Since last October, U.S. border patrol has apprehended more than 52,000 unaccompanied children fleeing extreme violence from El Salvador, Guatemala and Honduras.
Maria* was 12 years old when she was kidnapped at gunpoint and taken to a home where she was held captive. She was beaten and raped on an almost daily basis and eventually forced into prostitution. Because of this she became pregnant and gave birth to a baby girl while held in slavery. Maria fled with her baby to the United States, riding on top of trains, so that they might escape the sexual bondage.
Sadly, Maria is not alone -- many unaccompanied children flee to the US every year with nowhere else to turn. These unaccompanied children are also at risk of being trafficked, which is why legal provisions in place since 2008 ensure these children are afforded basic legal advice and access to support.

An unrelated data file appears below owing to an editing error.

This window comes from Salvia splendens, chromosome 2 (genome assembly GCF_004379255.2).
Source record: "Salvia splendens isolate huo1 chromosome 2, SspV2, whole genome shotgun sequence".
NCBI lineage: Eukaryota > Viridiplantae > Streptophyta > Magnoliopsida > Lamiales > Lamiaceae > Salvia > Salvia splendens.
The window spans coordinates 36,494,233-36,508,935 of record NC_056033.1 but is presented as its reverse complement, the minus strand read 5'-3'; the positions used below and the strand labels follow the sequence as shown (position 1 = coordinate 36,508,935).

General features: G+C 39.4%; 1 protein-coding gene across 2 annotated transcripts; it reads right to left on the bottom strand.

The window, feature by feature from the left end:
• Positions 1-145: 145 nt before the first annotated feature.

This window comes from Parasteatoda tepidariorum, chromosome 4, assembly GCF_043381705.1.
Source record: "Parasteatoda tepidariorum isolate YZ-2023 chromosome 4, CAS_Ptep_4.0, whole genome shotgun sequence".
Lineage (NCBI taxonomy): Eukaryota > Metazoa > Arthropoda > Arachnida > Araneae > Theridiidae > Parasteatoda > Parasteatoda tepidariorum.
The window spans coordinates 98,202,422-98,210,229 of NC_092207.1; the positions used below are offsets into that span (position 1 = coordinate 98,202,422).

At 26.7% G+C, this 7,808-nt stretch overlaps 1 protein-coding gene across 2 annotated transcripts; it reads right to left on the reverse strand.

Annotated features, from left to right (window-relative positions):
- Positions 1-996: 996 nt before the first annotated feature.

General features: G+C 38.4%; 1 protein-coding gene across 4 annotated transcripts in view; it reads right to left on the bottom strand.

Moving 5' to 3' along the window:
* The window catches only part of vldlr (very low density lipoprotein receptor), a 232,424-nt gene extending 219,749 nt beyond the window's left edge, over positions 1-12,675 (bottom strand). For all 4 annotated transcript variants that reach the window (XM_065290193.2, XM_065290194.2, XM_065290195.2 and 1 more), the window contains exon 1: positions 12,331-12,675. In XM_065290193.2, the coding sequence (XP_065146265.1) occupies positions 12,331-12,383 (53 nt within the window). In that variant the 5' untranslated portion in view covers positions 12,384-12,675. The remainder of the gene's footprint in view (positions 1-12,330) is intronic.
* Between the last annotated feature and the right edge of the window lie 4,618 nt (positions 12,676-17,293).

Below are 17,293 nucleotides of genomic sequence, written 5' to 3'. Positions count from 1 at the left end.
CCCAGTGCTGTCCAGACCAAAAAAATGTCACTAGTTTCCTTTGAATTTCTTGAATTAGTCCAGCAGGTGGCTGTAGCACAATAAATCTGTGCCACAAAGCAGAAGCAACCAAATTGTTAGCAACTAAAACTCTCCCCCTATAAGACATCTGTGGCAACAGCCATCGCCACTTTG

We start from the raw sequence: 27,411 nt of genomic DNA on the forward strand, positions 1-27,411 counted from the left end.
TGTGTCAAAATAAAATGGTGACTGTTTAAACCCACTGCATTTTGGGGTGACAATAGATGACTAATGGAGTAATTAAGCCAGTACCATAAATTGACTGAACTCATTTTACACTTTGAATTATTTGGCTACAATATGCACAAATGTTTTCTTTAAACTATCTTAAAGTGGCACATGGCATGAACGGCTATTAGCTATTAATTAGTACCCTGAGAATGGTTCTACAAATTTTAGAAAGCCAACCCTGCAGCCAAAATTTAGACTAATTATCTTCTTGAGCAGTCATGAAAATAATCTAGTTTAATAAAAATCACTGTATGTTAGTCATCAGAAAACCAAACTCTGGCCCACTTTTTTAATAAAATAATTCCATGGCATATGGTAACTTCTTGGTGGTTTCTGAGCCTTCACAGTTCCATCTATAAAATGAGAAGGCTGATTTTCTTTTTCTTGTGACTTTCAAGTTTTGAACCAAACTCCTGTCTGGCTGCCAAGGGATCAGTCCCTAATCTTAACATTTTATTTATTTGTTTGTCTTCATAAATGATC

Congress has introduced legislation that would deport children to their home countries without meaningful screening. Sending these children back to extreme violence is an effective death sentence. The U.S. has the responsibility to protect these children from murder, rape, and human trafficking.
The Trafficking Victims Protection Reauthorization Act (TVPRA) of 2008 is the law that strengthens protections for unaccompanied children and ensures these kids are afforded basic legal protections. It does not provide additional immigration benefits -- only time and process to identify children already entitled to relief.
Children like Maria clearly need protection, care and rehabilitation: yet this new proposal would see them stripped of their rights and turned away at our borders. Changes to the TVPRA would jeopardize the lives of children seeking refuge in the United States. Rolling back the law is not the right answer. Forcing vulnerable children back into dangerous or deadly situations is simply too high a cost to pay. Tell Senator Reid to protect trafficked and persecuted children and stand with the TVPRA.
*Maria is not her real name
Senator Reid: Children fleeing violence deserve protection, not punishment. Keep the TVPRA strong and prove the US is a leader in the fight against human trafficking.